I recently heard the Finnish author and passionate vegan, Antti Nylén, talk. He said something brilliant, when asked how he feels about the fact that he voluntarily refuses so much potential delight in his life. He answered: ” Abstinence in itself is a delight”, in the most laconic manner. It was great, and wonderfully true too, though the delights of abstinence are widely forgotten in our society. By this I don’t mean that we should completely refuse some nice edible things, but to perhaps eat them less, and savour more. I should personally really cut down on lemon, since I know somebody probably suffers for picking them somewhere.

I love the fact that there are still a couple of things that you can’t taste year – round. One of my favourites is  Finnish early apple varieties, especially “punakaneli”, Malus Domestica ´Koritschnevoje` that is a lovely thin – peeled, sweet, red – cheeked apple that has an aftertaste of cinnamon. None of the varieties of other apples comes anywhere near this one in taste I think.

apples

The other favourite seasonal food of mine is fresh broad beans (vicia faba). I adore broad beans: of course, they are a great local protein source (we don’t have that many pulses growing in Finland), and besides they are simply such a beautiful design. You know, how you open the shell and each one of the beans is nested in this white fluffy padding, in a little hook, like a treasure that they are. I could write a poem on broad beans! You can of course eat them dried too, but that’s a whole other story.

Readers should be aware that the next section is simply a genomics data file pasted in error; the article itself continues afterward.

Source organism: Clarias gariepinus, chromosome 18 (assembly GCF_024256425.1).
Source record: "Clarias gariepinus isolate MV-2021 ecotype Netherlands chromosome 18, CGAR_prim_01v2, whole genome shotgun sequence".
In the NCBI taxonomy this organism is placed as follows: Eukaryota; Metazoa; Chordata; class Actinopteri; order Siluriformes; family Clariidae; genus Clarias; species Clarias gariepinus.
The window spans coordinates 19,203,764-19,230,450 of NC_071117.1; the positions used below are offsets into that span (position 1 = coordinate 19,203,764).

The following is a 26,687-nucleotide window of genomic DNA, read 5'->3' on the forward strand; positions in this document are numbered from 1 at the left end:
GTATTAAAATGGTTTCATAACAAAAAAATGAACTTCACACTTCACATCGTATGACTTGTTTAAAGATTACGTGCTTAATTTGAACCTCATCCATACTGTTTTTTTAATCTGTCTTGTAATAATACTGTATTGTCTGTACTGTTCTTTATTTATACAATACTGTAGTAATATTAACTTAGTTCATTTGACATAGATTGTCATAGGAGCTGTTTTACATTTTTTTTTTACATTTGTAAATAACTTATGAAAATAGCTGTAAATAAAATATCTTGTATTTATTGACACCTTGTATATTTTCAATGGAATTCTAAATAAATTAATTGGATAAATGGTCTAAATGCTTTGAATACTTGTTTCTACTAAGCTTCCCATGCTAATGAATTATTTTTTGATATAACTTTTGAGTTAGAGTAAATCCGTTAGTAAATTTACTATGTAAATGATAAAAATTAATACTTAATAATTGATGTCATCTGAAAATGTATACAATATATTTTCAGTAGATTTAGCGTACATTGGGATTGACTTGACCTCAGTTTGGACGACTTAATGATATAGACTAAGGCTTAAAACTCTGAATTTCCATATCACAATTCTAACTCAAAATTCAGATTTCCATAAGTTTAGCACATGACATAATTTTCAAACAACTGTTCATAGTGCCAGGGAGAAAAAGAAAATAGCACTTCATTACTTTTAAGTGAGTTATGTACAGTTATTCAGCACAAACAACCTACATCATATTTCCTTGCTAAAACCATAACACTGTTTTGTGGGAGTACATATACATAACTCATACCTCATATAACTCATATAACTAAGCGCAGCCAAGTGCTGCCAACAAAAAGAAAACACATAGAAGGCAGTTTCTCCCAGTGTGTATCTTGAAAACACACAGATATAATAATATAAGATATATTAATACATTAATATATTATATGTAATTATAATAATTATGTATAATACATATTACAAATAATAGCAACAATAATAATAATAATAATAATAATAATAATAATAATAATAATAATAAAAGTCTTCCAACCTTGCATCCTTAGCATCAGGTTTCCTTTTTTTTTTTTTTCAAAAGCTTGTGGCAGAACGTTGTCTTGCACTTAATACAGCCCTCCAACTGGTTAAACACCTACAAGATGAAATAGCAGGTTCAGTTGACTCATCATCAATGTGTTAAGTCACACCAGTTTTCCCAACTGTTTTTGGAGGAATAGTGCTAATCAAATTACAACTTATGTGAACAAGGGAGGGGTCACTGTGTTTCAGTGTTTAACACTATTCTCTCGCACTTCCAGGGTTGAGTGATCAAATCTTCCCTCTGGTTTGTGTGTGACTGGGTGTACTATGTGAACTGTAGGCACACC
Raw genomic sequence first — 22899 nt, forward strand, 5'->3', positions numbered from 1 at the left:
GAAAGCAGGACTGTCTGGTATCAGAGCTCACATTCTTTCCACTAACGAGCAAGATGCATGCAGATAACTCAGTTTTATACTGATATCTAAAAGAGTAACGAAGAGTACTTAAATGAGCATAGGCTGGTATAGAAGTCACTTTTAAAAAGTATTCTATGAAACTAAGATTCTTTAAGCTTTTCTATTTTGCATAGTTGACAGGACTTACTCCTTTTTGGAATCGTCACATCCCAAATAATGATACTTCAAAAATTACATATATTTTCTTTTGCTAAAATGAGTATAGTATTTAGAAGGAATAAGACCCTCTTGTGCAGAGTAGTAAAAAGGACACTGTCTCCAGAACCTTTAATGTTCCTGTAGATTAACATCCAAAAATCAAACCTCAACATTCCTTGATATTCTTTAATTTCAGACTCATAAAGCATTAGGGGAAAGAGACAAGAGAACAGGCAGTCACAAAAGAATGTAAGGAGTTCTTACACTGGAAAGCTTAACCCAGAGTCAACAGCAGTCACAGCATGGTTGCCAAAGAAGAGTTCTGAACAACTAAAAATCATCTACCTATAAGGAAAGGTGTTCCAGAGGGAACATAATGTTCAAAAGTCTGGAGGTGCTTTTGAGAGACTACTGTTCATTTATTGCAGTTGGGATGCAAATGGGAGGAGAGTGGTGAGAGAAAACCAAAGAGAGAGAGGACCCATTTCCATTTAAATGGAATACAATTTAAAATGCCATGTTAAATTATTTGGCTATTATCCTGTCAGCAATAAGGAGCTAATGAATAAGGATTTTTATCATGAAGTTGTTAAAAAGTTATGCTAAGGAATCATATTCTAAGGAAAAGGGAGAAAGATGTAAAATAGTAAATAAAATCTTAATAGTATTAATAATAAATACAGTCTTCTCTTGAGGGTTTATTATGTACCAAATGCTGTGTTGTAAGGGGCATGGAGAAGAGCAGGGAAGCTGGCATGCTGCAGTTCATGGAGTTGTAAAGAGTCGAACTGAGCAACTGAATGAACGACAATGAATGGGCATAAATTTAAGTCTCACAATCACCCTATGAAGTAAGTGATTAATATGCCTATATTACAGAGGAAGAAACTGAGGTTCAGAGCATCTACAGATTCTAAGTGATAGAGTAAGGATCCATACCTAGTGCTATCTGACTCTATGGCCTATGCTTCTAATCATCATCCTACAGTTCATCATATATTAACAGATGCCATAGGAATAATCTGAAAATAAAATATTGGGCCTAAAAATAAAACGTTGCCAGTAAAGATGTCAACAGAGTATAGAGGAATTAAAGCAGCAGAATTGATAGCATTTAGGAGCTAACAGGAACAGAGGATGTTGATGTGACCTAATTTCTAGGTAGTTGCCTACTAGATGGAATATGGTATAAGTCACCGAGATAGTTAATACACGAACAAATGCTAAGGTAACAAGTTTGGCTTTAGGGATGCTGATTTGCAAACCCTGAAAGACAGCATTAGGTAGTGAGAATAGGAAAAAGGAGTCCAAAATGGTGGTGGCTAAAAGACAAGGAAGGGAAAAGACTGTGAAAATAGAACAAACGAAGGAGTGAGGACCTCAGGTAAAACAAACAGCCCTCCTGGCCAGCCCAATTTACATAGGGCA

Common for these both things is that besides being seasonal, you need to pretty much grow them yourself in order to get some. The apple variety I’m talking about is very common in Finnish home gardens, but the commercial orchards don’t seem to grow it, I guess since it doesn’t keep very well. Fresh broad beans you might find here in an organic store if you are really lucky, and for them the season is already well past. But they are easy to grow, though mostly not very commonly known among home gardeners.

Spicy Broad Bean Salad

20 shells of broad beans

A handful of long beans

1 red fresh chili bean

a bunch of fresh coriander

cherry tomatoes

a couple of garlic cloves

1/2 dl lemon juice

1/2 extra virgin oil ( I had canola)

salt

I shelled the broad beans and steamed them and the long beans a few minutes. The broad beans only need like three minutes, the long beans a little longer. Then I chopped the chillies and garlic finely, and combined these two with the beans, tomatoes and chopped up coriander. The dressing I made out of fresh lemon juice, oil and a pinch of salt. This particular salad was fiercely hot, but the amount of chilli can be adjusted. I think the taste combination of fresh coriander, chili, lemon and garlic is simply divine, fresh and hot at the same time.

broad bean salad

And as dessert another seasonal thing, which is a veganized version of a really traditional Finnish dessert: Lingonberry mousse. Originally it is made with lingonberries (or some other berries), whipped cream and quark.  It is very simple to make, and fluffy and delicious. I think my veganized version was surprisingly nice too, since often this kind of stuff just doesn’t work at all.

Lingonberry Mousse

2,5 dl soy cream (I like the brand Soyatoo!)

2,5 dl soy yogurt

1 dl mashed lingonberries

3 tbsp sugar

a pinch of vanilla powder

I whipped up the cream and folded in the rest of the ingredients. That’s it!

lingonberry mousse